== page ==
Tag Archives: self-care

The timing of Thanksgiving — at the precipice of the darkest and coldest days of the year — turns out to be a helpful thing.

Just when the speed of life picks up and the weather closes in, we have the chance to pause and frame it all in the context of gratitude.

Our focus this week was inspired by a recent post by James Clear, one of my favorite bloggers. In it, he suggests that by changing one word, we can shift from being stressed to thankful, from harried to happy. Changing “I have to” to “I get to,” changes everything. It’s a wonderful, perspective-changing post and I hope you’ll read it.

These days, what with building a business as an author and artist, and my husband building us a house and the holidays building in intensity, the list of things I want to accomplish every day is long. Sometimes when I look at everything that is asking for my attention, my head spins…and sometimes I get crabby and resentful.

Recently, I’ve created a practice around my To Do List ~ espeicially when it’s got me feeling a little wobbly in the knees and tight in the heart. I practice looking at each item on the list in one of three ways: Self-Care, Service or Both.

I’m finding that at least one of the categories works for everything. When I’m carving out time for my yoga practice, I remind myself that getting on my mat is an act of self-care. When I’m cleaning the cat box and filling her food bowl, I think of it as an act of service. When I’m planning healthy, whole-food, plant-based meals, I remind myself that the time and effort it takes is an act of self-care for me, and service to anyone I’m feeding.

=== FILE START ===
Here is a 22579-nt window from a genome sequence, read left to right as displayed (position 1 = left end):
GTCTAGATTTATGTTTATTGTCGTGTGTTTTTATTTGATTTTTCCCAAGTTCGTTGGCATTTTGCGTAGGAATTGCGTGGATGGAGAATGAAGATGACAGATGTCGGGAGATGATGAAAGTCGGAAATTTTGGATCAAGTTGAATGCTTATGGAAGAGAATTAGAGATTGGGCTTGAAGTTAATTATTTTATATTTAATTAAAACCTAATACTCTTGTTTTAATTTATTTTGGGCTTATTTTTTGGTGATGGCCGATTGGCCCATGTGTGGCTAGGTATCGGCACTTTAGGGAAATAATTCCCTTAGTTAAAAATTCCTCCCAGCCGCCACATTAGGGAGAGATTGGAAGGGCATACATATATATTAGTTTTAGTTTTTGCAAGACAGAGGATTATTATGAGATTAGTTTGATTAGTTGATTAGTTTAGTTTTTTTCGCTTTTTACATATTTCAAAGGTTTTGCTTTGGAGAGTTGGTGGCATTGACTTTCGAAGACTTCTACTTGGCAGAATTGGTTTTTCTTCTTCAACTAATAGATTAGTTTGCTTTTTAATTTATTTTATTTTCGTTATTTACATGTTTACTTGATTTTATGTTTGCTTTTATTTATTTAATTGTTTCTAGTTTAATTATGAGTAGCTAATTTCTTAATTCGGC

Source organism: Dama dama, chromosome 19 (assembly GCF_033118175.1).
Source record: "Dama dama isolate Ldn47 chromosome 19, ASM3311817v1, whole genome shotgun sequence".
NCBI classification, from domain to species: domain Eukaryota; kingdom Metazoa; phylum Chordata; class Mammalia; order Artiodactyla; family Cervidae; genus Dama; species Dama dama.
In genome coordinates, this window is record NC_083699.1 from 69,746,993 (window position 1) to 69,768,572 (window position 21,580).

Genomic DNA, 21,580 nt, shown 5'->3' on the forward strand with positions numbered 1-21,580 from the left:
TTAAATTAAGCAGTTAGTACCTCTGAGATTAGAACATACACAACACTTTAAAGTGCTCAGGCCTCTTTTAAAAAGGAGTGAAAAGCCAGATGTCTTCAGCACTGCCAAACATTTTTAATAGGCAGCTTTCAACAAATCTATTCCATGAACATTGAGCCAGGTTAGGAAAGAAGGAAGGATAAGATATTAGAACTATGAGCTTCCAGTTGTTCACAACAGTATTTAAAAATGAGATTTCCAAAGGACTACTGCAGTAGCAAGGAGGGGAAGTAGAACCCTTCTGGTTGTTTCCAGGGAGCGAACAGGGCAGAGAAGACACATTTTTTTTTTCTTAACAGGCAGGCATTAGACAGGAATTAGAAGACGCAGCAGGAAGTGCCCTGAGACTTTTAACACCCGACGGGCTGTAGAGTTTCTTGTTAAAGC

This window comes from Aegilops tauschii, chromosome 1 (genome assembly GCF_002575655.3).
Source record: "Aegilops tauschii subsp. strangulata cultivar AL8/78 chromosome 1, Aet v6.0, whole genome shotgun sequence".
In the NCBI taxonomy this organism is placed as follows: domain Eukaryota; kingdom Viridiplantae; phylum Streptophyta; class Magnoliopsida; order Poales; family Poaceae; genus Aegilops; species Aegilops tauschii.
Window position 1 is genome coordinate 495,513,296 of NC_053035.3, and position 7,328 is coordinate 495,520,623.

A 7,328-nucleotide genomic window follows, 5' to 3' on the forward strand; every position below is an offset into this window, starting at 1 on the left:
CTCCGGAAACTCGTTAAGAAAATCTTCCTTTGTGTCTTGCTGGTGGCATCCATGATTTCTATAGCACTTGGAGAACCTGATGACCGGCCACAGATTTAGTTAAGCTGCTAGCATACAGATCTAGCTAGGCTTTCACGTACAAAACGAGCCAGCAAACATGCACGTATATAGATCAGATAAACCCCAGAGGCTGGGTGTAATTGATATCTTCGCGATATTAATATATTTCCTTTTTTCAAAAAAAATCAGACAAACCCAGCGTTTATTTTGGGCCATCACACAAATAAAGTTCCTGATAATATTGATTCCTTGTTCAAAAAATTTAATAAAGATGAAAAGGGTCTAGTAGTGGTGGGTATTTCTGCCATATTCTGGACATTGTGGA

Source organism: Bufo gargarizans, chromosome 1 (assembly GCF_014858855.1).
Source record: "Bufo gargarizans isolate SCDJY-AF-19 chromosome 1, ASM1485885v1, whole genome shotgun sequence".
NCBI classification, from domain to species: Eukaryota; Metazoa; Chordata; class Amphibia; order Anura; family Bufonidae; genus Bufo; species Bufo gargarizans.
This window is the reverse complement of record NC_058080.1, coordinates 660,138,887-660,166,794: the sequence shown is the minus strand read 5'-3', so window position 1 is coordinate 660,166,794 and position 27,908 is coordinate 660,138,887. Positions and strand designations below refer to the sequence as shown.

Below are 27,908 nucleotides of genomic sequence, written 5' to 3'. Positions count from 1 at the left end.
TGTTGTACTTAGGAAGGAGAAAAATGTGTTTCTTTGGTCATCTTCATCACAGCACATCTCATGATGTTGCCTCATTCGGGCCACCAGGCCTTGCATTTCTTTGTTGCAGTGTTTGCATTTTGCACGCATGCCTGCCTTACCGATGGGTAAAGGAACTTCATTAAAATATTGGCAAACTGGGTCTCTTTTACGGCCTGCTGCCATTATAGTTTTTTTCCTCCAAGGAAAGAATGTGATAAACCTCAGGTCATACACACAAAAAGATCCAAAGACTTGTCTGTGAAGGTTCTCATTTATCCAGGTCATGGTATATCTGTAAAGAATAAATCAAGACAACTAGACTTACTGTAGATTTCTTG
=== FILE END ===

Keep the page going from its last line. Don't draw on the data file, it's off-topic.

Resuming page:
My favorite scenario is when I find a way for whativer I’m doing to be BOTH self-care and service. This morning, for example, when cleaning out the cat box, I squatted down in such a way as to stretch my hips and low back. Suddenly * BOOM *- the chore which I was doing in service to the Buddha cat ALSO became an act of self-care.

We all have full and busy lives and this season tends to pick up speed, momentum… and stress. See if changing your language from “I have to” to “I get to” changes how your To Do List feels. And while you’re at it, you can experiment with making everything on that list an act of self-care, service…or both.

Thank you, dear reader! I’m grateful for you. Happy Thanksgiving. 


brave thinkingWhat are your mind habits? How do you talk to yourself about your body, abilities, choices?

Do you treat yourself like your best friend … or not?
Do you hide the messy parts, the brilliant parts?
Do you make jokes so nobody else does?
Are the words in your head are sharp and critical?

What if those words are echoes left over from somebody else’s pain?
Seeds of heartbreak planted in you that you now tend and grow.

What if today you took the brave step of loving yourself madly?
What if you started a different conversation?
What if we did it together?


A brand-spankety-new-never-before-published article went up on Elephant Journal yesterday! You can check it out here:

and if you missed the last one, you can find it here:

Be part of our mindful movement: spread the love about taking practices out of the studio and into life!

self-healing handHealer?  No.  I’m a Self-Healing Encourager!

Self-healing begins with awareness.

Self-healing practice:  pay attention to sensation, move or change, then notice if it feels better.  “Yes, that feels better!”?  That’s self-healing.  Even small improvements!

Do it now.  Scan your body for something uncomfortable.  Pay attention.  Sense it fully.  Stimulate with movement.  Ask, “Is this making me feel better?”  If it feels even a little better, that’s self-healing!  If not, experiment with another stimulation (logical or not).

Practice self-healing any time, anywhere.  Notice, move and see if it feels better.  Self-heal by being with and caring for yourself.

Comment below!  “Like”!

BeautyHealing yourself is connected with healing others.  — Yoko Ono